When it comes to sustainable and fun travel alternatives, nothing beats a bicycle. But while cities across the world slowly begin to expand their cycle-friendly infrastructure in hopes of easing motor vehicle traffic, the Dutch are in the midst of an entirely different problem -- a few too many bikes.
While it may sound like a first-world problem of the highest degree, on par with having too much ice cream and not enough spoons, for folks living in the Netherlands, an overload of cyclists is becoming a serious issue.
In a country with a sprawling 20,000 mile network of world-class bike lanes and daily ridership of numbering in the millions, it's fair to say the the Dutch are the biggest cycle-lovers around. But with an average of 1.3 bicycles per resident, things have gotten crowded -- resulting in bike parking shortages, cycling traffic jams, and even fits of lane-rage.
"Bicycles are an integral mode of transport in our city," says the city council of Amsterdam, home to half a million riders daily. "[But] the busiest bicycle paths are too small for the growing stream of daily cyclists."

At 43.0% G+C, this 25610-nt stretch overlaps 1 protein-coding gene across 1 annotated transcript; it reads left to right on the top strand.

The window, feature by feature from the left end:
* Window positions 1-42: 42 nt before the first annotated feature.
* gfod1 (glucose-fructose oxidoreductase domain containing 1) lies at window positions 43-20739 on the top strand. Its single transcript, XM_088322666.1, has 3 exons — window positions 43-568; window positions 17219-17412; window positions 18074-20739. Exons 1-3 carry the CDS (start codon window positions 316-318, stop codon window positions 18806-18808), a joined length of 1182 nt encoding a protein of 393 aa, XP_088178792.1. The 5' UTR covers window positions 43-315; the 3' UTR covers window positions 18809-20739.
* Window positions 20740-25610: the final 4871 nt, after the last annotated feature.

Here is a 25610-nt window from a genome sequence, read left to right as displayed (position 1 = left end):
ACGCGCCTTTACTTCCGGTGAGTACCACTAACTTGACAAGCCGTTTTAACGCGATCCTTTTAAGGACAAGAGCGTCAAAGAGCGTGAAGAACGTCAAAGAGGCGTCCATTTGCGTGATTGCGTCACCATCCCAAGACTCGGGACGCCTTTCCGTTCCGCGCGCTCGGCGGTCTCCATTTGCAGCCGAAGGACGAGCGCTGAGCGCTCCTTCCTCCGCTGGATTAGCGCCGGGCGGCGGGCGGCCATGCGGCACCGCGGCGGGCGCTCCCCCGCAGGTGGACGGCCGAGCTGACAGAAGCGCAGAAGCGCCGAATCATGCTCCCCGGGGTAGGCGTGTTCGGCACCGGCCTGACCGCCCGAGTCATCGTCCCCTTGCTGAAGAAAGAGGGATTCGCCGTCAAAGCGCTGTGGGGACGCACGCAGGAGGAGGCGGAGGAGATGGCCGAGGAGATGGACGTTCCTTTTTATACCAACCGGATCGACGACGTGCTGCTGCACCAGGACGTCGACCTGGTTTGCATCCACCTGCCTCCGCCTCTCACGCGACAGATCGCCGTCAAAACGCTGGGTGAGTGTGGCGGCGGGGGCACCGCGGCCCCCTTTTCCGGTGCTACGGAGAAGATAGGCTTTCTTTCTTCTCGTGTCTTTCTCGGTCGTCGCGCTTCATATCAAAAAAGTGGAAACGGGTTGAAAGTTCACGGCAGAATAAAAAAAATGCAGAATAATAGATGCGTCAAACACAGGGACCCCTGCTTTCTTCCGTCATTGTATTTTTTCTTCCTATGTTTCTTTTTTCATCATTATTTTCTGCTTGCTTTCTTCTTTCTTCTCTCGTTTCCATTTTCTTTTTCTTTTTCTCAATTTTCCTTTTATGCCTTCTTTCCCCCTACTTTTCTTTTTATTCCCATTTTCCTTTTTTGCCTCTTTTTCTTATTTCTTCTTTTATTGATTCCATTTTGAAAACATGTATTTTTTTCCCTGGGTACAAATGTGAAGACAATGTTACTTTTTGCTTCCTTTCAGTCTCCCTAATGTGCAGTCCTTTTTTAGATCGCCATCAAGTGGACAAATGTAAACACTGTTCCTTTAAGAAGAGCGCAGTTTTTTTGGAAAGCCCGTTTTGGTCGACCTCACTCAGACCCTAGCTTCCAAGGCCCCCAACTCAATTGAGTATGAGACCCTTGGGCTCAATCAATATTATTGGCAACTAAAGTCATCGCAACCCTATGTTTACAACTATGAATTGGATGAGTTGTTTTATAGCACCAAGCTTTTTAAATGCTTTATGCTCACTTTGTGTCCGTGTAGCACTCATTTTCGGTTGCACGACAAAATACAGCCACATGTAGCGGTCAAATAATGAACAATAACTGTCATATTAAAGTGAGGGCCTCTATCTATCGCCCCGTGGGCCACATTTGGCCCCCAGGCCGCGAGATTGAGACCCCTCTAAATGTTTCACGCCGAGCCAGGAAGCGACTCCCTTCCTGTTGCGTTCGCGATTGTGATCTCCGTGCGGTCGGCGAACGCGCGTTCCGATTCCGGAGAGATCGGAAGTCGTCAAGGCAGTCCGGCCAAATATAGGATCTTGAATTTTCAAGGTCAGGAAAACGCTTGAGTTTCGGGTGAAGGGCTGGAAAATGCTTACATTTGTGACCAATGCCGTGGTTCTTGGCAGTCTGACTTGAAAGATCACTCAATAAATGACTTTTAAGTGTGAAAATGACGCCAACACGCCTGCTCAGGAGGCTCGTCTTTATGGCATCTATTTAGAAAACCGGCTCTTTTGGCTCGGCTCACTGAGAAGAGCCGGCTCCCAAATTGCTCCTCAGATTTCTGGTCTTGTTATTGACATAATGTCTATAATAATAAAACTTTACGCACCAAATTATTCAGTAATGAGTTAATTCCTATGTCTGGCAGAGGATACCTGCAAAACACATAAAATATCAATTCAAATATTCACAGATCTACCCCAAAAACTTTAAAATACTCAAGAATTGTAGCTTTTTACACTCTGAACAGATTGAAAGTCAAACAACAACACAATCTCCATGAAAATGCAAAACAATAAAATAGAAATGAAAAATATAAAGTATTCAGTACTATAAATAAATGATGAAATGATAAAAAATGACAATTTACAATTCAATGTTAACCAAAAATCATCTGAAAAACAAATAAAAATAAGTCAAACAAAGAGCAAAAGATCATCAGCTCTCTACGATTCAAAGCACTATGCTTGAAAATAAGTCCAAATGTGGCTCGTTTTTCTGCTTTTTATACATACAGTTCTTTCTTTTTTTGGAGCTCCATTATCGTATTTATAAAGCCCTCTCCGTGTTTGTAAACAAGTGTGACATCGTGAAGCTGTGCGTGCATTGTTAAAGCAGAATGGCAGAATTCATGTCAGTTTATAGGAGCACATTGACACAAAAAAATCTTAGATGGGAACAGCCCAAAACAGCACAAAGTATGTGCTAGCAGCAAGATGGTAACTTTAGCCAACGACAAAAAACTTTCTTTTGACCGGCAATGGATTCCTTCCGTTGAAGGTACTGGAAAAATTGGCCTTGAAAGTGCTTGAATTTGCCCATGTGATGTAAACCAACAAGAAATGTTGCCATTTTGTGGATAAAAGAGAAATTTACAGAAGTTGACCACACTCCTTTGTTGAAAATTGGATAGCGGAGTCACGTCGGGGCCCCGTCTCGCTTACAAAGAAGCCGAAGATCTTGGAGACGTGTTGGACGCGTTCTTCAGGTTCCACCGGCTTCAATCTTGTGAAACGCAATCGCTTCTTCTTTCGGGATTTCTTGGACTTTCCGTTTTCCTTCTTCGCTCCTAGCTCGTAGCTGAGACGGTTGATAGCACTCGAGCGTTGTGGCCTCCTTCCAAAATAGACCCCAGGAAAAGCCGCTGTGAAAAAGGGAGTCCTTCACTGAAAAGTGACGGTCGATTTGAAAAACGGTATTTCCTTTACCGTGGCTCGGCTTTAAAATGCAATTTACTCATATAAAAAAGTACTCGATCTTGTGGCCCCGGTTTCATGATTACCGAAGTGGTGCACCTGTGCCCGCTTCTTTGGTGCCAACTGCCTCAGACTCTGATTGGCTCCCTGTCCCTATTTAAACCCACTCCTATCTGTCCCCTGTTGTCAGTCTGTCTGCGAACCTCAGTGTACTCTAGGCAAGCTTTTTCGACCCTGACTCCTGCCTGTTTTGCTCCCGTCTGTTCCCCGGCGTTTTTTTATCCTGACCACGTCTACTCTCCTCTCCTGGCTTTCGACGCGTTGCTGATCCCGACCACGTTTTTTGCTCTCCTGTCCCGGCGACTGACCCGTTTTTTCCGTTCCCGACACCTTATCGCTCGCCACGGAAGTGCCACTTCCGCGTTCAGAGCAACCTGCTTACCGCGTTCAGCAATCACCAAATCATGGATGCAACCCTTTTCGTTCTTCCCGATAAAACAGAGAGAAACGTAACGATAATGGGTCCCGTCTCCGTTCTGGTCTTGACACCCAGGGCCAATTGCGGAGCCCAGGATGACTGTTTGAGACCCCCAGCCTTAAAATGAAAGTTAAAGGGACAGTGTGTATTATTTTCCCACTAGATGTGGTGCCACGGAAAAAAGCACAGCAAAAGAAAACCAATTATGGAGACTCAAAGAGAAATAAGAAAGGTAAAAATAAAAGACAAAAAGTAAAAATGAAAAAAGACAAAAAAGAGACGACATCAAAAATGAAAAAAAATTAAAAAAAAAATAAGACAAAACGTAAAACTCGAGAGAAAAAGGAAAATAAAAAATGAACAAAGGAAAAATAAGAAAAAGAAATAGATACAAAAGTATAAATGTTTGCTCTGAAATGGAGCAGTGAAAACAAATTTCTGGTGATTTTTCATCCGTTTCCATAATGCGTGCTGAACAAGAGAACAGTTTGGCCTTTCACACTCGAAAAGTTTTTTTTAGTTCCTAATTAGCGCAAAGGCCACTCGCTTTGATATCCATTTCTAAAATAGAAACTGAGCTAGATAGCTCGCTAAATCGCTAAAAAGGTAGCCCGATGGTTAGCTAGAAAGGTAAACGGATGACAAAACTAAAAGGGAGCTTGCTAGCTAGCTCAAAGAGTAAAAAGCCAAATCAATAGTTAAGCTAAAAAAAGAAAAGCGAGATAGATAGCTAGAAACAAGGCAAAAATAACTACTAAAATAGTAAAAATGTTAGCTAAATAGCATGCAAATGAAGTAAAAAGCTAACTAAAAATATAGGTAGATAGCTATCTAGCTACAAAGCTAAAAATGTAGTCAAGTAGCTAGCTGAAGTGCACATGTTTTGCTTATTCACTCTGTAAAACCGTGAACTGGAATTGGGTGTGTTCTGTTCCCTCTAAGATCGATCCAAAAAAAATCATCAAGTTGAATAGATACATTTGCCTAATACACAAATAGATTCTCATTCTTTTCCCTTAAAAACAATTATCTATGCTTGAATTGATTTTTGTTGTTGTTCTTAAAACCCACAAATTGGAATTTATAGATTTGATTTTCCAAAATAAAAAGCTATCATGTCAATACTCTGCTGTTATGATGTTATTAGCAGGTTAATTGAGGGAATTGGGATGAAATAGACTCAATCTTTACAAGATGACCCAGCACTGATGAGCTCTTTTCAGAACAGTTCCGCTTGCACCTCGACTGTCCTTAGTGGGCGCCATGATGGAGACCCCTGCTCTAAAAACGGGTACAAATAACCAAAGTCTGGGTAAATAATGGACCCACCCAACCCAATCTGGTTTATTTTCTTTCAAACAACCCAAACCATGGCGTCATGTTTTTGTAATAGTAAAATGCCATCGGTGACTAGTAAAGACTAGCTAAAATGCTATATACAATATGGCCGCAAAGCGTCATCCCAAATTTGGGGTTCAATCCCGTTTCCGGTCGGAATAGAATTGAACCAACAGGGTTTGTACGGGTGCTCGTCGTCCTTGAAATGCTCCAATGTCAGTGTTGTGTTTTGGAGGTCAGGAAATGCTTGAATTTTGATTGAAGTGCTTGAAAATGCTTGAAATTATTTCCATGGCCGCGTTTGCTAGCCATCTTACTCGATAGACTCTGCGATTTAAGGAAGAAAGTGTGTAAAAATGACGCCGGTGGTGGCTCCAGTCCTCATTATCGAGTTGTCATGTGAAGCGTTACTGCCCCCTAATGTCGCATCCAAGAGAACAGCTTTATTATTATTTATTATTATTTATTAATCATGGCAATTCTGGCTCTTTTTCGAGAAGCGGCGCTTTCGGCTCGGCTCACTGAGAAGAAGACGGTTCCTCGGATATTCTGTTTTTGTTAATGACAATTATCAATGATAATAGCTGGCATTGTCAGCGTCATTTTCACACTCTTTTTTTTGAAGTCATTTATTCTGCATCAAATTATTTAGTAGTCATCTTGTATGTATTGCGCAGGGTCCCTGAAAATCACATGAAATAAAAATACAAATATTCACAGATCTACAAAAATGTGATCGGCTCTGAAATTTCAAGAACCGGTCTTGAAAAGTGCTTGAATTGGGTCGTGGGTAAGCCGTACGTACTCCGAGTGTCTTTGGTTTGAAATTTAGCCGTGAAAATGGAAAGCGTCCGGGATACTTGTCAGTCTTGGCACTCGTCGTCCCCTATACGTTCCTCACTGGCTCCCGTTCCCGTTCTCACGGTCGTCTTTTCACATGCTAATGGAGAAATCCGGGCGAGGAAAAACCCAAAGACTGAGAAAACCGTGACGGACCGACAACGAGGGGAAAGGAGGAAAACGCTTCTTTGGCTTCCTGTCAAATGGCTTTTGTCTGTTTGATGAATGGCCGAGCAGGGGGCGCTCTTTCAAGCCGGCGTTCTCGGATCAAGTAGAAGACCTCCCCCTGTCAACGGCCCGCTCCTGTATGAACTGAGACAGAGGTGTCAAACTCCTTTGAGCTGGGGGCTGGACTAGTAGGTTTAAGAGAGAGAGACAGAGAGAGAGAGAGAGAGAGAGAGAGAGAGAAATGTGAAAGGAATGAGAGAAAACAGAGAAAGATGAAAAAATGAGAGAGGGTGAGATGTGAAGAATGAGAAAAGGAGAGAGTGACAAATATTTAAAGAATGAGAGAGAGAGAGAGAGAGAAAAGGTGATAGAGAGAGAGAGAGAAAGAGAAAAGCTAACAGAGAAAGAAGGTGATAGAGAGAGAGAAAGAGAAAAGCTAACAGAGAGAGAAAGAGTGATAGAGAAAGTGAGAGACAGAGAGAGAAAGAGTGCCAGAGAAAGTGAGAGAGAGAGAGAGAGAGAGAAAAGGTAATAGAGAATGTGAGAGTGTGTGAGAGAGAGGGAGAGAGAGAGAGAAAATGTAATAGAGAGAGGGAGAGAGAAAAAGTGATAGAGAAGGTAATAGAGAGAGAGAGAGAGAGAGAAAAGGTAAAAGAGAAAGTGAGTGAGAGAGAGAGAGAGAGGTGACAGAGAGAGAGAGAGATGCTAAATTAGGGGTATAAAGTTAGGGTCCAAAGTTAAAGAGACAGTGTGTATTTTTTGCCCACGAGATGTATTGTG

Proposed solutions were remarkably similar to those previously used to deal with car congestion, ranging from building multi-storey underground "mega" bicycle sheds to impounding badly-parked bikes.
Municipal workers in The Hague alone have impounded 2,400 illegally parked bicycles since August.
And Amsterdam this week announced a mega 120-million-euro ($154 million) investment plan to provide 38,000 new bicycle parking spots and 15 extra kilometres of red bicycle path in the city.
While the problems plaguing the Dutch might be used as some misguided argument against other cities adopting infrastructure for cyclists, all that bike riding is actually saving a tremendous amount of space compared to other locales where car usage rates are showing similar increases. And sure, the stresses of a busy commute, in whatever form, can lead to folks getting a bit hot under the collar -- but at least cyclists in the Netherlands are doing their part to not pass that heat on to the planet.